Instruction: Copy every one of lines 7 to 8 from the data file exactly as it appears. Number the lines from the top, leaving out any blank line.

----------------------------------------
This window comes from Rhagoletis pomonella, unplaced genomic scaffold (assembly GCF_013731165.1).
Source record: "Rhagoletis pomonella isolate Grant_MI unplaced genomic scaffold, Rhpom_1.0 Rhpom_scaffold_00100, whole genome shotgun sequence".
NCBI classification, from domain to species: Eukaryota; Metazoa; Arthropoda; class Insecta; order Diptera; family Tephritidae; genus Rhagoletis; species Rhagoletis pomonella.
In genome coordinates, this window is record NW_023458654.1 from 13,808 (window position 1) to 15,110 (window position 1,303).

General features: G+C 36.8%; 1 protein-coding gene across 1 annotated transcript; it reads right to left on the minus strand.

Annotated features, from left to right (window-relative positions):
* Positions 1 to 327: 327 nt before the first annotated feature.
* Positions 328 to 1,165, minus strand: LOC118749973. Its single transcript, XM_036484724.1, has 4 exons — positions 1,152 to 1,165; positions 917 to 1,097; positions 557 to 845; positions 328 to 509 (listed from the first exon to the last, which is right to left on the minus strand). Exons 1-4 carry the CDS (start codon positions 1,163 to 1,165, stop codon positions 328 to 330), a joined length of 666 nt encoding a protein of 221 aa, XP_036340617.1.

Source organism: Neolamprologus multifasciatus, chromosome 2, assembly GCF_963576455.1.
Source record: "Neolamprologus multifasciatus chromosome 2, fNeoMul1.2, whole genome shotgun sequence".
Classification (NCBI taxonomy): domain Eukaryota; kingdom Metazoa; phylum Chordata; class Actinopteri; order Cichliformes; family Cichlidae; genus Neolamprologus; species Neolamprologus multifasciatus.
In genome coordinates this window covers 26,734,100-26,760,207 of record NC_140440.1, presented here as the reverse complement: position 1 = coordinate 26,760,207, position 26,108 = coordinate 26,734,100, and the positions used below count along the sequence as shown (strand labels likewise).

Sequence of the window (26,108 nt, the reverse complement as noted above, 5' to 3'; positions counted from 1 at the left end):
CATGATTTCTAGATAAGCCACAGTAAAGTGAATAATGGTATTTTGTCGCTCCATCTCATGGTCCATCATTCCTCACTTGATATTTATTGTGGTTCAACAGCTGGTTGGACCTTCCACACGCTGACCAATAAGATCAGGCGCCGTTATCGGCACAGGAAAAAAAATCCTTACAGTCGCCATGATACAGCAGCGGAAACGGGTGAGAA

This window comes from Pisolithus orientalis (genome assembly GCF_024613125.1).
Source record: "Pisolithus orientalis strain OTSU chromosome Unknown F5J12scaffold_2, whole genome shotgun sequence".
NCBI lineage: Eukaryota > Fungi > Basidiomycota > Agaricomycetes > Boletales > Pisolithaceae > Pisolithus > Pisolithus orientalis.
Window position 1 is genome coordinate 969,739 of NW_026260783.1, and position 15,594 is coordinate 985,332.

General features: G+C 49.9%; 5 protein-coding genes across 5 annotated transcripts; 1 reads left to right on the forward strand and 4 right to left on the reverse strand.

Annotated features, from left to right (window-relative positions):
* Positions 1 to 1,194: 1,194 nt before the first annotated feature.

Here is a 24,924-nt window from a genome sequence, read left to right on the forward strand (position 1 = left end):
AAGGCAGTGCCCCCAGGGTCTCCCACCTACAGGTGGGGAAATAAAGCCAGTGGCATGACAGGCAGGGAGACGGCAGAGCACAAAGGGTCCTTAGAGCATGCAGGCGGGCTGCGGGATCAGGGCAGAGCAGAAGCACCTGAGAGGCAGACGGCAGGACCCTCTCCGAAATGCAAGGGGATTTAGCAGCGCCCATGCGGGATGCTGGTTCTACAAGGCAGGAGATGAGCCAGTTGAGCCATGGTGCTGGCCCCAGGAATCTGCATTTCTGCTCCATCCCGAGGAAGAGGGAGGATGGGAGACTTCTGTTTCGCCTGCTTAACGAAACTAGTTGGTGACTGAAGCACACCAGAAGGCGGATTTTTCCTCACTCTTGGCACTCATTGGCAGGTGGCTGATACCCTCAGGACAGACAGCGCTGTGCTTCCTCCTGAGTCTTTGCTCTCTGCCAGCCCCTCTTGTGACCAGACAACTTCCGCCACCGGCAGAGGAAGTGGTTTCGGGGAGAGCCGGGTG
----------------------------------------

* Positions 1 to 327: 327 nt before the first annotated feature.
* Positions 328 to 1,165, minus strand: LOC118749973. Its single transcript, XM_036484724.1, has 4 exons — positions 1,152 to 1,165; positions 917 to 1,097; positions 557 to 845; positions 328 to 509 (listed from the first exon to the last, which is right to left on the minus strand). Exons 1-4 carry the CDS (start codon positions 1,163 to 1,165, stop codon positions 328 to 330), a joined length of 666 nt encoding a protein of 221 aa, XP_036340617.1.